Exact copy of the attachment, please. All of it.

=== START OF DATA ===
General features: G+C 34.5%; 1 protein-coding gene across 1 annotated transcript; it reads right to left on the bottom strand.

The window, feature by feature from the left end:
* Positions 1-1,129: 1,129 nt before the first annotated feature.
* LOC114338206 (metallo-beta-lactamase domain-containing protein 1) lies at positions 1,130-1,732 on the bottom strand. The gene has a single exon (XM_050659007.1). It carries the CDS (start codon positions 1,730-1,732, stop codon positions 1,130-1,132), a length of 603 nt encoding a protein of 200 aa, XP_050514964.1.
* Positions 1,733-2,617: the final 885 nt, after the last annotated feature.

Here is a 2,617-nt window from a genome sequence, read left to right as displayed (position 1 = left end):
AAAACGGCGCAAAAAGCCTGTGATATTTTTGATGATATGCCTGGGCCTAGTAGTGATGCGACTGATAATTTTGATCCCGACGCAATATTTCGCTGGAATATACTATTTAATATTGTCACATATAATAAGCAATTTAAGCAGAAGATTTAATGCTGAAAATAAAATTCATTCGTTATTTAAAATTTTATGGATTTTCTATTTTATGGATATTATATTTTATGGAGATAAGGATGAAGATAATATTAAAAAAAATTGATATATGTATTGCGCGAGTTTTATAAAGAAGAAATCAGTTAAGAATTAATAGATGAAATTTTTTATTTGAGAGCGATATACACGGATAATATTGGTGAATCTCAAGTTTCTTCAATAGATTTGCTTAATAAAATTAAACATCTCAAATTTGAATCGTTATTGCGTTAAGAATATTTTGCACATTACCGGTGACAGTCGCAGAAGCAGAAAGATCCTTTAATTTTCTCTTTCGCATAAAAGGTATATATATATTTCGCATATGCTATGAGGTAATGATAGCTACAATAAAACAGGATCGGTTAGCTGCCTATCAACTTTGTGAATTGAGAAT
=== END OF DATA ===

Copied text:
General features: G+C 34.5%; 1 protein-coding gene across 1 annotated transcript; it reads right to left on the bottom strand.

The window, feature by feature from the left end:
* Positions 1-1,129: 1,129 nt before the first annotated feature.
* LOC114338206 (metallo-beta-lactamase domain-containing protein 1) lies at positions 1,130-1,732 on the bottom strand. The gene has a single exon (XM_050659007.1). It carries the CDS (start codon positions 1,730-1,732, stop codon positions 1,130-1,132), a length of 603 nt encoding a protein of 200 aa, XP_050514964.1.
* Positions 1,733-2,617: the final 885 nt, after the last annotated feature.

Here is a 2,617-nt window from a genome sequence, read left to right as displayed (position 1 = left end):
AAAACGGCGCAAAAAGCCTGTGATATTTTTGATGATATGCCTGGGCCTAGTAGTGATGCGACTGATAATTTTGATCCCGACGCAATATTTCGCTGGAATATACTATTTAATATTGTCACATATAATAAGCAATTTAAGCAGAAGATTTAATGCTGAAAATAAAATTCATTCGTTATTTAAAATTTTATGGATTTTCTATTTTATGGATATTATATTTTATGGAGATAAGGATGAAGATAATATTAAAAAAAATTGATATATGTATTGCGCGAGTTTTATAAAGAAGAAATCAGTTAAGAATTAATAGATGAAATTTTTTATTTGAGAGCGATATACACGGATAATATTGGTGAATCTCAAGTTTCTTCAATAGATTTGCTTAATAAAATTAAACATCTCAAATTTGAATCGTTATTGCGTTAAGAATATTTTGCACATTACCGGTGACAGTCGCAGAAGCAGAAAGATCCTTTAATTTTCTCTTTCGCATAAAAGGTATATATATATTTCGCATATGCTATGAGGTAATGATAGCTACAATAAAACAGGATCGGTTAGCTGCCTATCAACTTTGTGAATTGAGAAT